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Applied Research

Clay Cooper
Agriculture and Natural Resource Agent
UF/IFAS Extension Citrus County


  Brunswickgrass (Paspalum nicorae Parodi), is a problematic weed in summer perennial grass pastures in the southeast. In Florida we have seen increasing pressure to control this weed contaminate as it is becoming a major threat to livestock and bahiagrass seed industries. This rhizomatous grass is refused by cattle and seed could potentially restrict sales of contaminated bahiagrass seed lots further. Bahiagrass seed contaminated with brunswickgrass has been denied distribution in Australia and other countries where bahiagrass seed has been imported from the U.S. This presents a major problem for the bahiagrass seed industry with an estimated $18 million in annual seed sales. Currently, management options are limited; therefore, the objective of this research is to develop a management plan for Brunswickgrass in Bahiagrass seed production fields. In 2019, an application timing study was established assessing control differences between month and rate. Applications were made monthly starting in May until September at rates of 0.56, 0.84, and 1.12 kg ai ha-1. In the timing study, there was no rate by month interaction at 30 or 365 DAT, however, both month and rate were significant. Hexazinone at 0.56, 0.84, and 1.12 resulted in 81, 85, and 95% control at 30 DAT. Application of hexazinone in May resulted in the lowest level of control (63%), but all other application timings resulted in control of at least 86%. At 365 DAT, 0.56 kg ha-1 resulted in 56% control, and at least 74% control was achieved with the higher rates. Similar to 30 DAT, the May application timing resulted in the lowest level of control by 365 DAT (34%), whereas all other timings resulted in similar levels of control of at least 71%. Overall, these results are promising in the fact that we are seeing some initial success using hexazinone for Brunswickgrass management. However, it is evident that multiple annual applications may be necessary to deplete the soil seed bank. Also, applications should not be made prior to June for optimal activity.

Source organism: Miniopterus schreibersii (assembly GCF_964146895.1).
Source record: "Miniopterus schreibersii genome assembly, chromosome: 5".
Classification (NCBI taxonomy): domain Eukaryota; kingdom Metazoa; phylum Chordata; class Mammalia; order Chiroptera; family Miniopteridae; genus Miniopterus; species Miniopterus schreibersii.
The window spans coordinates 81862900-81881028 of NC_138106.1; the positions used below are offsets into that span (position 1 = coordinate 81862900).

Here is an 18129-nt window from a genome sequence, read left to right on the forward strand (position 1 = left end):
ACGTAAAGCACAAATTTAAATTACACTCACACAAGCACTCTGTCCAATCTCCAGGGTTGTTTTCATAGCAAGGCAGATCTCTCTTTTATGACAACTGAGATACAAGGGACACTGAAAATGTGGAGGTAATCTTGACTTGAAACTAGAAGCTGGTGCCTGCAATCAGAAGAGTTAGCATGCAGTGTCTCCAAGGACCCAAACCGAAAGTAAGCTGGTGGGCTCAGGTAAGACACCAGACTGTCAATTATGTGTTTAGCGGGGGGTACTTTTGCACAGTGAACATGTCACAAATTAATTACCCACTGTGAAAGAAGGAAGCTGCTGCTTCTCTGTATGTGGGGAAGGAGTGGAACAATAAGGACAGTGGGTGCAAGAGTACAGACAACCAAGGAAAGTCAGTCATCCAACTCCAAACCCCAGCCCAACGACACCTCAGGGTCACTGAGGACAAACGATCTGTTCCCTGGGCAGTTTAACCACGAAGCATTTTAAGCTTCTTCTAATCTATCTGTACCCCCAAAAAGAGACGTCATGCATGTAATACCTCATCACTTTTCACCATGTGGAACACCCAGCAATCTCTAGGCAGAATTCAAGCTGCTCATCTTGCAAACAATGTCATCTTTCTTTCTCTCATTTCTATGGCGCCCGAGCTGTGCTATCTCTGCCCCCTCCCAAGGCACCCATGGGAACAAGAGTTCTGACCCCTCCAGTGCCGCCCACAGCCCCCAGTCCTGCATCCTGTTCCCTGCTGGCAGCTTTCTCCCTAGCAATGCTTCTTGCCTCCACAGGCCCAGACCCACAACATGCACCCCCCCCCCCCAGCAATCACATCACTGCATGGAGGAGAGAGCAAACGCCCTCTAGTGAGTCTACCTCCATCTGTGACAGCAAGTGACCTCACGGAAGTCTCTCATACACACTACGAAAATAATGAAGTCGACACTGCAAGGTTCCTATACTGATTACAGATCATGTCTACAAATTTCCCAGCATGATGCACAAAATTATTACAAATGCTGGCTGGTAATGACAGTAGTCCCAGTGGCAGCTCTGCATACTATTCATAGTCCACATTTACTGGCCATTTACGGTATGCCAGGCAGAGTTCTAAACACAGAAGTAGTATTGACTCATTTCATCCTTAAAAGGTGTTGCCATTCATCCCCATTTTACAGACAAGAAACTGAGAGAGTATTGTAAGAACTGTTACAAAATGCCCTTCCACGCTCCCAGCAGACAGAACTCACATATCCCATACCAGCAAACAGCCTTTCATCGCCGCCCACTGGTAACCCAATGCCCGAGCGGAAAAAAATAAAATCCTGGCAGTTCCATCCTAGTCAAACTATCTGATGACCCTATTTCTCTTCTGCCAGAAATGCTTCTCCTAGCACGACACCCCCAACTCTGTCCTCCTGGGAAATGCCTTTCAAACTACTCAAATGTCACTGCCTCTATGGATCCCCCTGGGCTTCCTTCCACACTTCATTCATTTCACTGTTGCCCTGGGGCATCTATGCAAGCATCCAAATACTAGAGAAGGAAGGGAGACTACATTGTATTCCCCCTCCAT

Poster has NOT been presented at any previous NACAA AM/PIC

This poster is being submitted for judging. It will be displayed at the AM/PIC if not selected as a State winner. The abstract will be published in the proceedings.

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Authors: C. Cooper, Sellers Brent, Wallau Marcello, Devkota Pratap
  1. Cooper, C. Agriculture and Natural Resource Agent, UF/IFAS Extension Citrus County, Florida, 34461
  2. Brent, S. Professor and Director, UF/IFAS Range Cattle Research and Education Center, Florida, 33865
  3. Marcello, W. Assistant Professor/Forage Extension Specialist, UF/IFAS Agronomy Department, Florida,
  4. Pratap, D. Assistant Professor/Weed Scientist, UF/IFAS West Florida Research and Education Center, Florida, 32565